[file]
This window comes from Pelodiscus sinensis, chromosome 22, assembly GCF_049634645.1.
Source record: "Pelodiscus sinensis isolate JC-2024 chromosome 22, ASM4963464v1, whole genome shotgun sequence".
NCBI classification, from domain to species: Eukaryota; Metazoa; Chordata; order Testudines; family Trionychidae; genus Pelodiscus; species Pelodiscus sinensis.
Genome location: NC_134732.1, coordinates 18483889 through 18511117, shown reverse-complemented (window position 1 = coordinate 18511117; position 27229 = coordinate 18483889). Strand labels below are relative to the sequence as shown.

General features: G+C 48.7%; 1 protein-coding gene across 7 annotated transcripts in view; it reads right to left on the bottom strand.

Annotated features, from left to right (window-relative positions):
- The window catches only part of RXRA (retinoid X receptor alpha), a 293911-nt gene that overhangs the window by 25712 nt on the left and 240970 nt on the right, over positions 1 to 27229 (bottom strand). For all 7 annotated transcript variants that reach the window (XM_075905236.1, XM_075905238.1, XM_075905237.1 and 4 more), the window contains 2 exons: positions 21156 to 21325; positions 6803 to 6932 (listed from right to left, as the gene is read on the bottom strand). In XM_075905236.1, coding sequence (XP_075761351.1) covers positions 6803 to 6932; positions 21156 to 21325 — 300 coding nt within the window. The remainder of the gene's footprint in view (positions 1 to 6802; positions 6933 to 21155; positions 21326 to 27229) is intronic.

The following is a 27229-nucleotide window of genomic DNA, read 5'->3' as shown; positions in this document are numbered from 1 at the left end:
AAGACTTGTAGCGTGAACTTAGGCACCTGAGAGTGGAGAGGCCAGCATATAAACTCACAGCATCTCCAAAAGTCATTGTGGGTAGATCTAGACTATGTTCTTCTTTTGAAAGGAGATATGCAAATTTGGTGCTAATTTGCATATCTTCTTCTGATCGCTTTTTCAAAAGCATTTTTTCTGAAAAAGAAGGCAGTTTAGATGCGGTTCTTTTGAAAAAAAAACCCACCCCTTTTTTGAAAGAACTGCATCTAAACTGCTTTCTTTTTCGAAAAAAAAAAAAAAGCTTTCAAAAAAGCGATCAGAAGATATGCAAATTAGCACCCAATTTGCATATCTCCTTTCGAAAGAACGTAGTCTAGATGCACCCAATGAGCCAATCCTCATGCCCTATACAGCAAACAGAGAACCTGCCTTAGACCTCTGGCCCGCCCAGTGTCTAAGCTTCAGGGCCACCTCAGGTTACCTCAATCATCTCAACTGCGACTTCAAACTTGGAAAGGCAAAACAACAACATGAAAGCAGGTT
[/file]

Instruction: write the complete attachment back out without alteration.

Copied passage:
This window comes from Pelodiscus sinensis, chromosome 22, assembly GCF_049634645.1.
Source record: "Pelodiscus sinensis isolate JC-2024 chromosome 22, ASM4963464v1, whole genome shotgun sequence".
NCBI classification, from domain to species: Eukaryota; Metazoa; Chordata; order Testudines; family Trionychidae; genus Pelodiscus; species Pelodiscus sinensis.
Genome location: NC_134732.1, coordinates 18483889 through 18511117, shown reverse-complemented (window position 1 = coordinate 18511117; position 27229 = coordinate 18483889). Strand labels below are relative to the sequence as shown.

General features: G+C 48.7%; 1 protein-coding gene across 7 annotated transcripts in view; it reads right to left on the bottom strand.

Annotated features, from left to right (window-relative positions):
- The window catches only part of RXRA (retinoid X receptor alpha), a 293911-nt gene that overhangs the window by 25712 nt on the left and 240970 nt on the right, over positions 1 to 27229 (bottom strand). For all 7 annotated transcript variants that reach the window (XM_075905236.1, XM_075905238.1, XM_075905237.1 and 4 more), the window contains 2 exons: positions 21156 to 21325; positions 6803 to 6932 (listed from right to left, as the gene is read on the bottom strand). In XM_075905236.1, coding sequence (XP_075761351.1) covers positions 6803 to 6932; positions 21156 to 21325 — 300 coding nt within the window. The remainder of the gene's footprint in view (positions 1 to 6802; positions 6933 to 21155; positions 21326 to 27229) is intronic.

The following is a 27229-nucleotide window of genomic DNA, read 5'->3' as shown; positions in this document are numbered from 1 at the left end:
AAGACTTGTAGCGTGAACTTAGGCACCTGAGAGTGGAGAGGCCAGCATATAAACTCACAGCATCTCCAAAAGTCATTGTGGGTAGATCTAGACTATGTTCTTCTTTTGAAAGGAGATATGCAAATTTGGTGCTAATTTGCATATCTTCTTCTGATCGCTTTTTCAAAAGCATTTTTTCTGAAAAAGAAGGCAGTTTAGATGCGGTTCTTTTGAAAAAAAAACCCACCCCTTTTTTGAAAGAACTGCATCTAAACTGCTTTCTTTTTCGAAAAAAAAAAAAAAGCTTTCAAAAAAGCGATCAGAAGATATGCAAATTAGCACCCAATTTGCATATCTCCTTTCGAAAGAACGTAGTCTAGATGCACCCAATGAGCCAATCCTCATGCCCTATACAGCAAACAGAGAACCTGCCTTAGACCTCTGGCCCGCCCAGTGTCTAAGCTTCAGGGCCACCTCAGGTTACCTCAATCATCTCAACTGCGACTTCAAACTTGGAAAGGCAAAACAACAACATGAAAGCAGGTT